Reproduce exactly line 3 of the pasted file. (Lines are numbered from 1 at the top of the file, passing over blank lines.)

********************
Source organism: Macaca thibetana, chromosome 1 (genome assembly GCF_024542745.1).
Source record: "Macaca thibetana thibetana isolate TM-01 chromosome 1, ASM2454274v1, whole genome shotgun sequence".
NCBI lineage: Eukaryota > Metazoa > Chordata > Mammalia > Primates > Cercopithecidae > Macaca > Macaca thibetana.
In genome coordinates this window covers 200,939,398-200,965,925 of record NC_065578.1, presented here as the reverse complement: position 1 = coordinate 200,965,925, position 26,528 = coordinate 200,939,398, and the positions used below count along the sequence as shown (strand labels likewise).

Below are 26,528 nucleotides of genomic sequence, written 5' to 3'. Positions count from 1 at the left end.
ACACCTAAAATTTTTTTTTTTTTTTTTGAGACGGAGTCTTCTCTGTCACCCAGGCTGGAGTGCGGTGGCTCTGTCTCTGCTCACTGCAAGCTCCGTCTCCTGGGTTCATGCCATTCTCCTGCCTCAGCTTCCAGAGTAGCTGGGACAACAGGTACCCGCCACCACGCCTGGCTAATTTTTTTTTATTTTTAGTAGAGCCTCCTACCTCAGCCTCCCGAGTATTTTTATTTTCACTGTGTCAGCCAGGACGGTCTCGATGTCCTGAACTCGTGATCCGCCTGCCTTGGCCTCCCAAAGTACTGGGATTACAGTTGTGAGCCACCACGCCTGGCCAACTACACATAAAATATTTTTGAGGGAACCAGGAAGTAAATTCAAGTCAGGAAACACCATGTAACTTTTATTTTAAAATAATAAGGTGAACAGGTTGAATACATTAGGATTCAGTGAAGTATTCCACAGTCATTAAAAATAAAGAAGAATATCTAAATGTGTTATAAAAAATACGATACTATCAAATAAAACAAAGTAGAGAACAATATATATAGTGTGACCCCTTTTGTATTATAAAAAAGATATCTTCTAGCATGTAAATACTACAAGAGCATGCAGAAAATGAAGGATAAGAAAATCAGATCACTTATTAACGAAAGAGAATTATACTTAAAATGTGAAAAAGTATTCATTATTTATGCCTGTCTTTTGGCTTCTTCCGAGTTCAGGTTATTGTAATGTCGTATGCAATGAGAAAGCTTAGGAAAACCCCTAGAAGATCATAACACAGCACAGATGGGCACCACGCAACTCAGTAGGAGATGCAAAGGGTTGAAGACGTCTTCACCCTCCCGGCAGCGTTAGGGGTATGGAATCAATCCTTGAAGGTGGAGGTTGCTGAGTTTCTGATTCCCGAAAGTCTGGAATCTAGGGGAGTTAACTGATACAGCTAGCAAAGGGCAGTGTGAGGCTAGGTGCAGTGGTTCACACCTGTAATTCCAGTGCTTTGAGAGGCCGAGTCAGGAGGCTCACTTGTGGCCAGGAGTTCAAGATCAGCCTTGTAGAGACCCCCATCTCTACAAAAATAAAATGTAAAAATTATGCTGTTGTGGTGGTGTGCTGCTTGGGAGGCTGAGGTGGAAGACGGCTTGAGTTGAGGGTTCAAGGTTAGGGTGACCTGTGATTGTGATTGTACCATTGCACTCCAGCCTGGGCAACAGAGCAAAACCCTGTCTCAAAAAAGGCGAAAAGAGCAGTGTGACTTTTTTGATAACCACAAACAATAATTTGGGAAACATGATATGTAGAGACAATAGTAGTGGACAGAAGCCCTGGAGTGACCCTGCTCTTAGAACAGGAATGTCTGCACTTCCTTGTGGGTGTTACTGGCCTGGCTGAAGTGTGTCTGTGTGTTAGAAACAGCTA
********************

NCBI lineage: Eukaryota > Metazoa > Chordata > Mammalia > Primates > Cercopithecidae > Macaca > Macaca thibetana.